Most of us love our digital photography toys these days – cameras, phones, tablets. It seems we can take pictures of almost anything, anytime, anywhere. But, digital photography can be both a blessing and a burden. It’s a blessing because we can take 100’s of pictures and choose to keep only the best ones. It’s a burden because we can take 100’s of pictures, but then we don’t know what to do with them all. The big question is how to manage and organize everything. First, let’s assume you have uploaded all of your pictures from your digital toys onto your computer – most computers automatically come with free photo management software or you could use an online photo sharing vendor for storage. No matter what method you choose to use, be sure to store your images in the same place every time you upload, so choose wisely. Once you have chosen your storage method, here are a few easy tips to help minimize the organizing burden:
- The first step in organizing your digital photo collection is eliminating all of your unwanted pictures. Yes, it’s okay to hit the delete button. There is no reason to keep 20 shots of the same mountain or person – keep the best of the best – the ones that inspire you the most and get rid of the rest. Consider deleting unwanted photos prior to uploading to your computer to save time. If you prefer having a larger view of the images and want to compare them, then do it after uploading.
- Once your photos are uploaded onto your computer, sorting them into a systematic filing system is crucial for future retrieval. One way you can set up folders within your photo organizing software is by organizing by year and then creating subfolders by each month. You could also organize your folders by season (i.e., Winter 2010) and use important events as subfolders (i.e., Christmas or Football). You could consider organizing by person (i.e., Sally) and use subfolders (i.e., 1st grade or Cheerleading). Or, my favorite way to organize is using a broad category such as “Vacations” and then adding subfolders like “Cancun, 2009” or “Florida, 2010”. Another example of the broad category method is “Birthdays” and then using subfolders such as “2010”. If you want to drill down even more, you could subdivide the years using individual names, so it would look like this: Main Folder (Birthdays), Subfolder (2010) and secondary subfolder (Sally). Whatever method you choose, CONSISTENCY is the key. This step will take some time, but will be well worth it in the end.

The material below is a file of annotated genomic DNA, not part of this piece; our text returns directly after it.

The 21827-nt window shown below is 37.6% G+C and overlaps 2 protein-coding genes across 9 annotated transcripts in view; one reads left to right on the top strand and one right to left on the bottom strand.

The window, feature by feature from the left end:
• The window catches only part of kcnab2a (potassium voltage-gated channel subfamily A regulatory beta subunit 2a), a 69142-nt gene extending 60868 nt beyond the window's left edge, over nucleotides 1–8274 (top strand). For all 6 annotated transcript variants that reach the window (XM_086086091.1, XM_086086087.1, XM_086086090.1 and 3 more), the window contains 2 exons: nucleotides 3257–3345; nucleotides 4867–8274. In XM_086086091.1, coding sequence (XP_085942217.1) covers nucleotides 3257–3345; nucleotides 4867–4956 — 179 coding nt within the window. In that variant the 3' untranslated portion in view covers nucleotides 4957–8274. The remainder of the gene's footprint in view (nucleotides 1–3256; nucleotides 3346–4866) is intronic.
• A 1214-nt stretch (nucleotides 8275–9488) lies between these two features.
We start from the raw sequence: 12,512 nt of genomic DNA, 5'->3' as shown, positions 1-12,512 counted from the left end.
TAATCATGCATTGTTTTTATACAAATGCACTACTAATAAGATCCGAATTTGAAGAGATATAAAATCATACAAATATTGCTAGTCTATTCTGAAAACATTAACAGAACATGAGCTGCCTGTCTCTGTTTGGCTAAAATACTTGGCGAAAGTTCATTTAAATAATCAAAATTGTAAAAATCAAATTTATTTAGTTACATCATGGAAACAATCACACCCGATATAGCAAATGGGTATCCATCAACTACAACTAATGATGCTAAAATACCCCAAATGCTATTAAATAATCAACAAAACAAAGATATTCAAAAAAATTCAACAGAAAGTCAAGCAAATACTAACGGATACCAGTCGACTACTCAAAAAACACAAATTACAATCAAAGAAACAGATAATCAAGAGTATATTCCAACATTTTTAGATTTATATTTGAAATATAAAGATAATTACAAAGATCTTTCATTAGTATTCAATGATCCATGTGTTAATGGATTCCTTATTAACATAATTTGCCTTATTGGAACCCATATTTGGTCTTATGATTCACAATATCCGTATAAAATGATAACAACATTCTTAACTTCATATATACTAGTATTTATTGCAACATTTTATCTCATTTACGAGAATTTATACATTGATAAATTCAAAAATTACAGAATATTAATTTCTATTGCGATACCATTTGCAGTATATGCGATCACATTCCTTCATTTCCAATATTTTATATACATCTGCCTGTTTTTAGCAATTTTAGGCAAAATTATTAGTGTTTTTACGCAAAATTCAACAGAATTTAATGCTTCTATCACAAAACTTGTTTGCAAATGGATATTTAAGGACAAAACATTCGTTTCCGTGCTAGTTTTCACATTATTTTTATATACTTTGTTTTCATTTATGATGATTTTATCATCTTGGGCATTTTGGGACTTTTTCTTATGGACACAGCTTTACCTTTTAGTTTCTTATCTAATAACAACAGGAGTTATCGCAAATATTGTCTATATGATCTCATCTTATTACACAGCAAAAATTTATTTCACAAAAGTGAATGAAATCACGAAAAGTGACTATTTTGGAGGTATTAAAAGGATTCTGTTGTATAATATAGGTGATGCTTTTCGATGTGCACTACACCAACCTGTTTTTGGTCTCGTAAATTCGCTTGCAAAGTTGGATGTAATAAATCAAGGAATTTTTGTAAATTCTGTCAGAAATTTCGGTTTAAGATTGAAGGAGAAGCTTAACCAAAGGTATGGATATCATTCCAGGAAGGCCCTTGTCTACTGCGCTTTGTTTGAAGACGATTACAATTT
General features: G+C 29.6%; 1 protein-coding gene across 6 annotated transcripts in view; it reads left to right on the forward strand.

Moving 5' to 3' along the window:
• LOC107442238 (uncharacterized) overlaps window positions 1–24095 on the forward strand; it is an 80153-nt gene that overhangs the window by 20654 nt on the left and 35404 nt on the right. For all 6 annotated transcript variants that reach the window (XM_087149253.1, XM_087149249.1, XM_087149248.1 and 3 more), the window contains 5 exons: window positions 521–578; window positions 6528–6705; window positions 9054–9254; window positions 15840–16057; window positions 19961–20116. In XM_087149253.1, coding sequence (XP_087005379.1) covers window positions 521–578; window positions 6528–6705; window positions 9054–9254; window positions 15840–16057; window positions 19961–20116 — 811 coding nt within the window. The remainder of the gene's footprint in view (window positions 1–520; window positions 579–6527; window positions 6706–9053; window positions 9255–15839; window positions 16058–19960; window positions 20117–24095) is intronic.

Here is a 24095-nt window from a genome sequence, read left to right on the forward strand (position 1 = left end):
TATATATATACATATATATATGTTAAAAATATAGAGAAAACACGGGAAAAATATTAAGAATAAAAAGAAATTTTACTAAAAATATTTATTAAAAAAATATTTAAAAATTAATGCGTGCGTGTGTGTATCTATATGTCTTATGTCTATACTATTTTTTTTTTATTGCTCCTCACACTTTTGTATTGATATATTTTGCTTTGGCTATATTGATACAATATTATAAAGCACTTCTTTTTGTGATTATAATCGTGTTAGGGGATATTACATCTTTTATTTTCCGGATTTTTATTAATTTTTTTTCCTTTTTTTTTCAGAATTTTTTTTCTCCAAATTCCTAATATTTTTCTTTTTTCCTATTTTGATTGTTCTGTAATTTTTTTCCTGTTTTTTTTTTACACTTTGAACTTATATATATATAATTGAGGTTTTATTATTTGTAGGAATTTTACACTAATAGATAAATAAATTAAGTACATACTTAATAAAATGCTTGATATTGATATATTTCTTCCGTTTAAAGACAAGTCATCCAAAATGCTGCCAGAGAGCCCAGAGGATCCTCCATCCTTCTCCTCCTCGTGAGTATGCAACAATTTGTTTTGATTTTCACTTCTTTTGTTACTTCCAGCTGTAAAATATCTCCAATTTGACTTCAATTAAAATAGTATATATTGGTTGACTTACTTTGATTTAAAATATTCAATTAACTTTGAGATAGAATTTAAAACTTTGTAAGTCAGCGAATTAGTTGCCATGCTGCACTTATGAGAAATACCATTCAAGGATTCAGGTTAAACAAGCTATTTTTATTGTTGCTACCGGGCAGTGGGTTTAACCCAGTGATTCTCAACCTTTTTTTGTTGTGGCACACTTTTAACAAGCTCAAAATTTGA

- Consider adding tags to your photos. These are descriptive words or phrases added to an image file. They offer a quick and easy search method for finding your photos.
- Once your photos have been uploaded, delete the transferred images from your camera or memory card so there’s never any confusion which photos have been copied to your PC. Many people choose to retain photos on their phone or tablet, but be choosy.
- The most important step of all – regularly back up your photos! Images can easily be archived to CD’s, DVD’s, external hard drives, USB thumb drives and online storage services. Your photos are one of the most precious memories you have, so take the time to do this often. I suggest storing the backup copies in a safe deposit box or fire proof safe for added protection.
Taking the time to organize and clean up you digital photo collection is a worthwhile activity. You will have the peace of mind that you can retrieve pictures when you need them and you will enjoy being able to review or share them whenever you want.
Clawson is a Professional Organizer and Certified Productive Environment Specialist (CPES). She is also a member of the National Association of Professional Organizers and Faithful Organizers and holds her Senior Professional in Human Resources (SPHR) certification.
Clawson can be contacted at 816-223-9093, or via email at email@example.com. For more information about Ideas in Organizing go to www.ideasinorganizing.comto follow company news, product offerings, web posts and blog links on Facebook, Twitter and LinkedIn.